including controls on inter-State movement of such products, was discussed in the conference of Chief Ministers held on the 21st May, 2001. It was presided over by the then Prime Minister, Shri Atal Bihari Vajpayee. The said conference recommended constitution of a Standing Committee, consisting of Central Ministers in charge of Agriculture, Commerce and Industry, Finance, Consumer Affairs, Food and Public Distribution and Rural Development, and the Deputy Chairman, Planning Commission, as also the Chief Ministers of the States of Andhra Pradesh, Karnataka, Orissa, Assam, Uttar Pradesh, Punjab, Madhya Pradesh, Haryana, West Bengal, Kerala and Maharashtra, inte ralia to review the list of essential commodities and control orders to ensure free movement of agricultural produce. The said Standing Committee recommended that the restrictions on movement of all agriculturalcommodities should be removed and that the Essential Commodities Act, 1955 may continue as an umbrella legislation for the Centre and the States to use when needed, but that a progressive dismantling of controls and restrictions was also required. (Contd. by VK/2W)


SHRI SHARAD PAWAR (CONTD): The list of essential commodities has been reviewed, from time to time, with reference to the production and supply of these commodities and in the light of economic liberalization. On the basis of the recommendations of the aforesaid Standing Committee and in consultation with the concerned
administrative Ministries, eleven commodities in the year, 2002 and three
commodities in the year, 2004 have been deleted from the list of the
essential commodities declared under sub-clause (xi) clause (a) of Section 2 of the said Act. However, certain commodities which have been defined in sub-clause (i) to (x) clause (a) of Section 2 of the said Act could not be deleted through notification even though the Government considered it necessary to delete those commodities from the list of essential commodities in the light of the improved demand and supply position. Therefore, the need has been felt for amending the said Act.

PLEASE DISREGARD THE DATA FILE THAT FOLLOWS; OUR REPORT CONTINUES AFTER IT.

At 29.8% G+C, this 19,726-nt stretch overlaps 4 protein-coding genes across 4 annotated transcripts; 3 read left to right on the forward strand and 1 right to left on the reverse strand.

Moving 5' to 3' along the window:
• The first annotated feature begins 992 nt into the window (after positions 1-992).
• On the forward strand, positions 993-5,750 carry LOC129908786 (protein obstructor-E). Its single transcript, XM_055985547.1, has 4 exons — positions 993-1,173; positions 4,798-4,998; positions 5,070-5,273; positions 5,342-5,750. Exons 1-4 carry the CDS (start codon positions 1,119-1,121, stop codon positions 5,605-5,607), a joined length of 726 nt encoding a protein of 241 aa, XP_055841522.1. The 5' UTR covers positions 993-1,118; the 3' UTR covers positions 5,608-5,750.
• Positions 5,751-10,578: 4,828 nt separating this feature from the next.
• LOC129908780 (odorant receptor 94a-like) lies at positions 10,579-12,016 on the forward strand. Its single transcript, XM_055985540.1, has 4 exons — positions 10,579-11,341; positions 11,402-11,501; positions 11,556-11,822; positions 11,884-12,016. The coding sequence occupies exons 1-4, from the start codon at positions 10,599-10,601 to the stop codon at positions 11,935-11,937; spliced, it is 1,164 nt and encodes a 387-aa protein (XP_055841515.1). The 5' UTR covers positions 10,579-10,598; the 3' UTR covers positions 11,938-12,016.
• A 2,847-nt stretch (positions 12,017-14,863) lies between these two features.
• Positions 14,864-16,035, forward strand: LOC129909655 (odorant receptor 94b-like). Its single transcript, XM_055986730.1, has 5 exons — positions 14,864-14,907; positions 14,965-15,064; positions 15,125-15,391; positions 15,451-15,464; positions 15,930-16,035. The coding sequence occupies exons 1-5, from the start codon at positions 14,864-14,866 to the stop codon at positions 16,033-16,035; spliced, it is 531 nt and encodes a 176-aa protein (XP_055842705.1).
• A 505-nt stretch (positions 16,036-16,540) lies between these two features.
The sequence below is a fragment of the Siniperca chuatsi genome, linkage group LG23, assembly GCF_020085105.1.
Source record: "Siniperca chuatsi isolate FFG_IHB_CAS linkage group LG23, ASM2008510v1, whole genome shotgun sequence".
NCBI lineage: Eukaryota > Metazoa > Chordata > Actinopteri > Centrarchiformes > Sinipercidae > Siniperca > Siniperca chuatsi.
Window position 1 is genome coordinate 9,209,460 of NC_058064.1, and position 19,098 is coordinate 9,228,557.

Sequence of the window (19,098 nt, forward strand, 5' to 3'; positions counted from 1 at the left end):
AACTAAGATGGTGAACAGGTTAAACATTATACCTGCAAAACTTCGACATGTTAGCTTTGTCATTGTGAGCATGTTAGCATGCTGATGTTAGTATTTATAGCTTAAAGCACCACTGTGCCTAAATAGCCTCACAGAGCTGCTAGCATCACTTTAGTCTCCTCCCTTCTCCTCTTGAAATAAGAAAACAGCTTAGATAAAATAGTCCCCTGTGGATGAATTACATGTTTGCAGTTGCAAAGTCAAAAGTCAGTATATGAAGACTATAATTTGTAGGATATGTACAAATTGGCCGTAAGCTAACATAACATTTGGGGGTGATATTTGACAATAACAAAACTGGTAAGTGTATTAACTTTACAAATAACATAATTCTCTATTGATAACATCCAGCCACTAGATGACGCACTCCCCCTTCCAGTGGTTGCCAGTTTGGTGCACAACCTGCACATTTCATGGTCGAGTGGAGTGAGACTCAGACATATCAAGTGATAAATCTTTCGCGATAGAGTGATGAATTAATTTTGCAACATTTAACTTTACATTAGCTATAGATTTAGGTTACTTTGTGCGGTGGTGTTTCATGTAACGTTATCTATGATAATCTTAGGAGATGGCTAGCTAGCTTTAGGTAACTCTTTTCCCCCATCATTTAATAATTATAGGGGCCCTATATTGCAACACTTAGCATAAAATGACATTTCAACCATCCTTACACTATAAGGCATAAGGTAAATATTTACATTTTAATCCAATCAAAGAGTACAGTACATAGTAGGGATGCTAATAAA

The salient features of the proposed amendment Bill are as
follows :-

(I) the essential commodities, namely, (i) cattle fodder, including oilcakes and other concentrates; (ii) coal, including coke and other derivatives; (iii) component parts and accessories of automobiles; (iv) cotton and woollen textiles (iv a) drugs; (v) foodstuffs, including edible oil-seeds and oils; (vi) iron and steel, including manufactured products of iron and steel; (vii) paper, including newsprint, paper-board and straw board; (viii) petroleum and petroleum products; (ix) raw cotton, whether ginned or unginned, and cotton-seed; (x) raw jute; defined in Section 2(a)(i) to (x) of the said Act and power under Section 2(a) (xi) of the said Act to declare any other class of commodity which the Central Government may, by notified order, declare to be an essential commodity for the purposes of this Act, being a commodity with respect to which Parliament has power to make laws by virtue of entry 33 in List Ill in the Seventh Schedule to theConstitution, are being omitted.